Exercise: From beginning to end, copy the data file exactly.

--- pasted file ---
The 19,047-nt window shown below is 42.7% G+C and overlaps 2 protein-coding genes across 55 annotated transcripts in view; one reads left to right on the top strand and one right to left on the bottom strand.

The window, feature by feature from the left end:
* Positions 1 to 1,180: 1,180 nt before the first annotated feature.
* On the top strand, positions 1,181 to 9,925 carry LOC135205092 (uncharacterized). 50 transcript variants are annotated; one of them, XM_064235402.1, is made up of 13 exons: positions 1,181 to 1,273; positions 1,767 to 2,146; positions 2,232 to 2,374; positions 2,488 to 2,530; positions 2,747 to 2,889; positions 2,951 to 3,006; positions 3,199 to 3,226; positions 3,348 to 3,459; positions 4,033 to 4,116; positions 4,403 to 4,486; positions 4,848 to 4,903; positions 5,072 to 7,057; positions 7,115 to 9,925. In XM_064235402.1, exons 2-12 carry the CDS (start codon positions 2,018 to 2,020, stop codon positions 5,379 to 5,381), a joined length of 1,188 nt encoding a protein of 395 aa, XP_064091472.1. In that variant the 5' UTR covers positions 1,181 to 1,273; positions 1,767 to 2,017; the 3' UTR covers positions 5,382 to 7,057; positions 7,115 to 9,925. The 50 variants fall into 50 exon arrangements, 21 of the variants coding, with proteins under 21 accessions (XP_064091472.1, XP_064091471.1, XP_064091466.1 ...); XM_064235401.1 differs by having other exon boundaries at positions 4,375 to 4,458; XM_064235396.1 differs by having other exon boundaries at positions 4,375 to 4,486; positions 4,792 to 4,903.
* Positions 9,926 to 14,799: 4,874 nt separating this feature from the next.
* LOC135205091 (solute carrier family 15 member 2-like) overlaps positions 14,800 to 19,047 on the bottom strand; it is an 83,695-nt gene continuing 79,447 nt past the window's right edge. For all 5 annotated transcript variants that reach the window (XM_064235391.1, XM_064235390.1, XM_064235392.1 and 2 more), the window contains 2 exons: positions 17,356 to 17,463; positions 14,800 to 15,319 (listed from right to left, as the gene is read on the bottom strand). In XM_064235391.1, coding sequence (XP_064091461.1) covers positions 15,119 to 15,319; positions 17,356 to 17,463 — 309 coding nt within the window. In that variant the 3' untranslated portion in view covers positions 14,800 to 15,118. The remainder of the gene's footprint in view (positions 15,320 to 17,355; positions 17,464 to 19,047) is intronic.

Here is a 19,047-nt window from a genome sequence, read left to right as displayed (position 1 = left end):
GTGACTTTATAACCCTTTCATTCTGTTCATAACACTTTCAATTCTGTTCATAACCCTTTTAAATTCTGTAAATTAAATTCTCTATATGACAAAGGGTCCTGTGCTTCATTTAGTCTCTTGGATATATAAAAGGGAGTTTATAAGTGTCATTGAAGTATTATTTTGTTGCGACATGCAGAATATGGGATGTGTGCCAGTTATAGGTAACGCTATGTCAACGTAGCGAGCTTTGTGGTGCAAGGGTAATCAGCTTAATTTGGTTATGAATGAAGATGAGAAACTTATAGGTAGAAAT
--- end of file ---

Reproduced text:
The 19,047-nt window shown below is 42.7% G+C and overlaps 2 protein-coding genes across 55 annotated transcripts in view; one reads left to right on the top strand and one right to left on the bottom strand.

The window, feature by feature from the left end:
* Positions 1 to 1,180: 1,180 nt before the first annotated feature.
* On the top strand, positions 1,181 to 9,925 carry LOC135205092 (uncharacterized). 50 transcript variants are annotated; one of them, XM_064235402.1, is made up of 13 exons: positions 1,181 to 1,273; positions 1,767 to 2,146; positions 2,232 to 2,374; positions 2,488 to 2,530; positions 2,747 to 2,889; positions 2,951 to 3,006; positions 3,199 to 3,226; positions 3,348 to 3,459; positions 4,033 to 4,116; positions 4,403 to 4,486; positions 4,848 to 4,903; positions 5,072 to 7,057; positions 7,115 to 9,925. In XM_064235402.1, exons 2-12 carry the CDS (start codon positions 2,018 to 2,020, stop codon positions 5,379 to 5,381), a joined length of 1,188 nt encoding a protein of 395 aa, XP_064091472.1. In that variant the 5' UTR covers positions 1,181 to 1,273; positions 1,767 to 2,017; the 3' UTR covers positions 5,382 to 7,057; positions 7,115 to 9,925. The 50 variants fall into 50 exon arrangements, 21 of the variants coding, with proteins under 21 accessions (XP_064091472.1, XP_064091471.1, XP_064091466.1 ...); XM_064235401.1 differs by having other exon boundaries at positions 4,375 to 4,458; XM_064235396.1 differs by having other exon boundaries at positions 4,375 to 4,486; positions 4,792 to 4,903.
* Positions 9,926 to 14,799: 4,874 nt separating this feature from the next.
* LOC135205091 (solute carrier family 15 member 2-like) overlaps positions 14,800 to 19,047 on the bottom strand; it is an 83,695-nt gene continuing 79,447 nt past the window's right edge. For all 5 annotated transcript variants that reach the window (XM_064235391.1, XM_064235390.1, XM_064235392.1 and 2 more), the window contains 2 exons: positions 17,356 to 17,463; positions 14,800 to 15,319 (listed from right to left, as the gene is read on the bottom strand). In XM_064235391.1, coding sequence (XP_064091461.1) covers positions 15,119 to 15,319; positions 17,356 to 17,463 — 309 coding nt within the window. In that variant the 3' untranslated portion in view covers positions 14,800 to 15,118. The remainder of the gene's footprint in view (positions 15,320 to 17,355; positions 17,464 to 19,047) is intronic.

Here is a 19,047-nt window from a genome sequence, read left to right as displayed (position 1 = left end):
GTGACTTTATAACCCTTTCATTCTGTTCATAACACTTTCAATTCTGTTCATAACCCTTTTAAATTCTGTAAATTAAATTCTCTATATGACAAAGGGTCCTGTGCTTCATTTAGTCTCTTGGATATATAAAAGGGAGTTTATAAGTGTCATTGAAGTATTATTTTGTTGCGACATGCAGAATATGGGATGTGTGCCAGTTATAGGTAACGCTATGTCAACGTAGCGAGCTTTGTGGTGCAAGGGTAATCAGCTTAATTTGGTTATGAATGAAGATGAGAAACTTATAGGTAGAAAT